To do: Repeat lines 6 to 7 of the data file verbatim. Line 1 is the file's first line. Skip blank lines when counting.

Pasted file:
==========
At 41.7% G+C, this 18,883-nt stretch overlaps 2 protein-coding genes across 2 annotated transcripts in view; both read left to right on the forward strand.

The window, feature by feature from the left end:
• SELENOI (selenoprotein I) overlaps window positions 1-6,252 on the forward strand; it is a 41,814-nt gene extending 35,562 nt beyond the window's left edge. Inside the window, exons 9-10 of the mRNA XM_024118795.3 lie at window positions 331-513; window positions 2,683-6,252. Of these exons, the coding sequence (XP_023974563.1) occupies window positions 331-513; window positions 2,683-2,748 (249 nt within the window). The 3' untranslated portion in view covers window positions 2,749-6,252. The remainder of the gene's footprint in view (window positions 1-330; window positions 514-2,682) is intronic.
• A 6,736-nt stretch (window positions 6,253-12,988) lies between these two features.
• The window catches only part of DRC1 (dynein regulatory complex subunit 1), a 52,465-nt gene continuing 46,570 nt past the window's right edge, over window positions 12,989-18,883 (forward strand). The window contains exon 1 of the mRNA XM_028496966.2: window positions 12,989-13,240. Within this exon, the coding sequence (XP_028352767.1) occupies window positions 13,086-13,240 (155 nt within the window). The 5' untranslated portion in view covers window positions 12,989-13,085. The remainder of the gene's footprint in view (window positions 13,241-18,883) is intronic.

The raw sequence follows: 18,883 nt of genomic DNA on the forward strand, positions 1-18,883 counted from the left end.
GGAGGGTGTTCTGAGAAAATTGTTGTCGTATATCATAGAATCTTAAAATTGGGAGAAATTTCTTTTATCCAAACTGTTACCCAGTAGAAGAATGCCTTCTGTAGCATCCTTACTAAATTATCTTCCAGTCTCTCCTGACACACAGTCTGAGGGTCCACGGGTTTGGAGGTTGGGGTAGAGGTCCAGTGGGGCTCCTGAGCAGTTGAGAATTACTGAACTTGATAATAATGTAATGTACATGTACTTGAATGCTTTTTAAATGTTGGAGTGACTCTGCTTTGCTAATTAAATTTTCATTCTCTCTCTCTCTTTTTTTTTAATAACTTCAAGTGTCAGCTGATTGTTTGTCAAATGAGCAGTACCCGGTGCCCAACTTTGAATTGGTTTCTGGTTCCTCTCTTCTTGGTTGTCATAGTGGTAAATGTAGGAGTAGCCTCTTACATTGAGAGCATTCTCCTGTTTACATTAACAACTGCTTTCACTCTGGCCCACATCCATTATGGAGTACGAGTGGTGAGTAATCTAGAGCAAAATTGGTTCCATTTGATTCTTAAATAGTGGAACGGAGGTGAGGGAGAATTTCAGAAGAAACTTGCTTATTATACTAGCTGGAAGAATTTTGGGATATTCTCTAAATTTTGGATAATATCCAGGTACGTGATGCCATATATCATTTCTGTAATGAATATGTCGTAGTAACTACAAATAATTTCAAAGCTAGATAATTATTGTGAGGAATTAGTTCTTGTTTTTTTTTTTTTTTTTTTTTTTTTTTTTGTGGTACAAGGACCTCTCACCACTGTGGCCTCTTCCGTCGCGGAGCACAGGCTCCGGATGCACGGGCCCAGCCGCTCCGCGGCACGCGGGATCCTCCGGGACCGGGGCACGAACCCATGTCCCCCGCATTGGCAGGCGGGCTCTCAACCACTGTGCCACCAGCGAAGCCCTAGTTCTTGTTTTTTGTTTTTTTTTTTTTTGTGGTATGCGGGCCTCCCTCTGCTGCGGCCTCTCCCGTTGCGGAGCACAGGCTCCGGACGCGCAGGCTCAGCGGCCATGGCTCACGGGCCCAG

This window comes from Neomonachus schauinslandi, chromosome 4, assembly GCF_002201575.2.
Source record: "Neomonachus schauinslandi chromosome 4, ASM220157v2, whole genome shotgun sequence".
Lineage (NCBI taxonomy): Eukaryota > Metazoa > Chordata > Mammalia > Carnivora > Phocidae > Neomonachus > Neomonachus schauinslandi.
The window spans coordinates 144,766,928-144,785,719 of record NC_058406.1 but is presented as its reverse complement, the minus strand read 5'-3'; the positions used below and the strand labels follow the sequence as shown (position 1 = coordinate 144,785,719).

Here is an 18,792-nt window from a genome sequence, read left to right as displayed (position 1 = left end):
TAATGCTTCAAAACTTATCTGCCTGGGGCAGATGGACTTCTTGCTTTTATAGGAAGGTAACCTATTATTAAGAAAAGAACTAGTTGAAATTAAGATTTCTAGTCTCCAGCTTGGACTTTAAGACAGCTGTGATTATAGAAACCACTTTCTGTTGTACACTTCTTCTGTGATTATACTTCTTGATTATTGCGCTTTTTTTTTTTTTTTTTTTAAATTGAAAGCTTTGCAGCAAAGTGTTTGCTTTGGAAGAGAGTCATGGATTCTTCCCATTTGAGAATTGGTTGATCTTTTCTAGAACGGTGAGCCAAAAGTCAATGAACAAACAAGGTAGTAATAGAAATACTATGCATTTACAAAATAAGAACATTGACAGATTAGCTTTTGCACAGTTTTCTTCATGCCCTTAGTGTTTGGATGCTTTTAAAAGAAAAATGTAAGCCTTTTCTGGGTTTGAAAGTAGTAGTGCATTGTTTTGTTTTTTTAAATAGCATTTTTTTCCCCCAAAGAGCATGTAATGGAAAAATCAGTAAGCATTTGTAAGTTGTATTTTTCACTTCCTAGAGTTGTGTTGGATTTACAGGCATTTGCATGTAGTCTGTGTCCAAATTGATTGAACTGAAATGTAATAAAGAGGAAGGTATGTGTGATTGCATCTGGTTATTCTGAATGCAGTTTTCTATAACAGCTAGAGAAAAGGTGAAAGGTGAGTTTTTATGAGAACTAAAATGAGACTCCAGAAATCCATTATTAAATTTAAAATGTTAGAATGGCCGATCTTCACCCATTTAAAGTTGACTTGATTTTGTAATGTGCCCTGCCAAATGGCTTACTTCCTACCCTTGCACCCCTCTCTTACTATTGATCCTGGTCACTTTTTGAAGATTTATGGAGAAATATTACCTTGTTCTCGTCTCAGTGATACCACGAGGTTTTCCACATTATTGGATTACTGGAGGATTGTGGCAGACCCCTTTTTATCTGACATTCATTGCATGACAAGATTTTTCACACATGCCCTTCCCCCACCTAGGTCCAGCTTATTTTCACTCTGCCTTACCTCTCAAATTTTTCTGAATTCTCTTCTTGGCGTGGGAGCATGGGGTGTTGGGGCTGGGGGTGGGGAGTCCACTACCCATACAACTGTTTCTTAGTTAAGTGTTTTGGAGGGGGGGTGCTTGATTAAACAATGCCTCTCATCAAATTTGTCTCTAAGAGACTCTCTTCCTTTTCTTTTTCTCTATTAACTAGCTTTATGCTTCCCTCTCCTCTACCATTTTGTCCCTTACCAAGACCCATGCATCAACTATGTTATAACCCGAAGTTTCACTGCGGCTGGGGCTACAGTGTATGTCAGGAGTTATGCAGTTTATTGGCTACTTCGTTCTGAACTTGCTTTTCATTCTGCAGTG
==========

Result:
The raw sequence follows: 18,883 nt of genomic DNA on the forward strand, positions 1-18,883 counted from the left end.
GGAGGGTGTTCTGAGAAAATTGTTGTCGTATATCATAGAATCTTAAAATTGGGAGAAATTTCTTTTATCCAAACTGTTACCCAGTAGAAGAATGCCTTCTGTAGCATCCTTACTAAATTATCTTCCAGTCTCTCCTGACACACAGTCTGAGGGTCCACGGGTTTGGAGGTTGGGGTAGAGGTCCAGTGGGGCTCCTGAGCAGTTGAGAATTACTGAACTTGATAATAATGTAATGTACATGTACTTGAATGCTTTTTAAATGTTGGAGTGACTCTGCTTTGCTAATTAAATTTTCATTCTCTCTCTCTCTTTTTTTTTAATAACTTCAAGTGTCAGCTGATTGTTTGTCAAATGAGCAGTACCCGGTGCCCAACTTTGAATTGGTTTCTGGTTCCTCTCTTCTTGGTTGTCATAGTGGTAAATGTAGGAGTAGCCTCTTACATTGAGAGCATTCTCCTGTTTACATTAACAACTGCTTTCACTCTGGCCCACATCCATTATGGAGTACGAGTGGTGAGTAATCTAGAGCAAAATTGGTTCCATTTGATTCTTAAATAGTGGAACGGAGGTGAGGGAGAATTTCAGAAGAAACTTGCTTATTATACTAGCTGGAAGAATTTTGGGATATTCTCTAAATTTTGGATAATATCCAGGTACGTGATGCCATATATCATTTCTGTAATGAATATGTCGTAGTAACTACAAATAATTTCAAAGCTAGATAATTATTGTGAGGAATTAGTTCTTGTTTTTTTTTTTTTTTTTTTTTTTTTTTTTGTGGTACAAGGACCTCTCACCACTGTGGCCTCTTCCGTCGCGGAGCACAGGCTCCGGATGCACGGGCCCAGCCGCTCCGCGGCACGCGGGATCCTCCGGGACCGGGGCACGAACCCATGTCCCCCGCATTGGCAGGCGGGCTCTCAACCACTGTGCCACCAGCGAAGCCCTAGTTCTTGTTTTTTGTTTTTTTTTTTTTTGTGGTATGCGGGCCTCCCTCTGCTGCGGCCTCTCCCGTTGCGGAGCACAGGCTCCGGACGCGCAGGCTCAGCGGCCATGGCTCACGGGCCCAG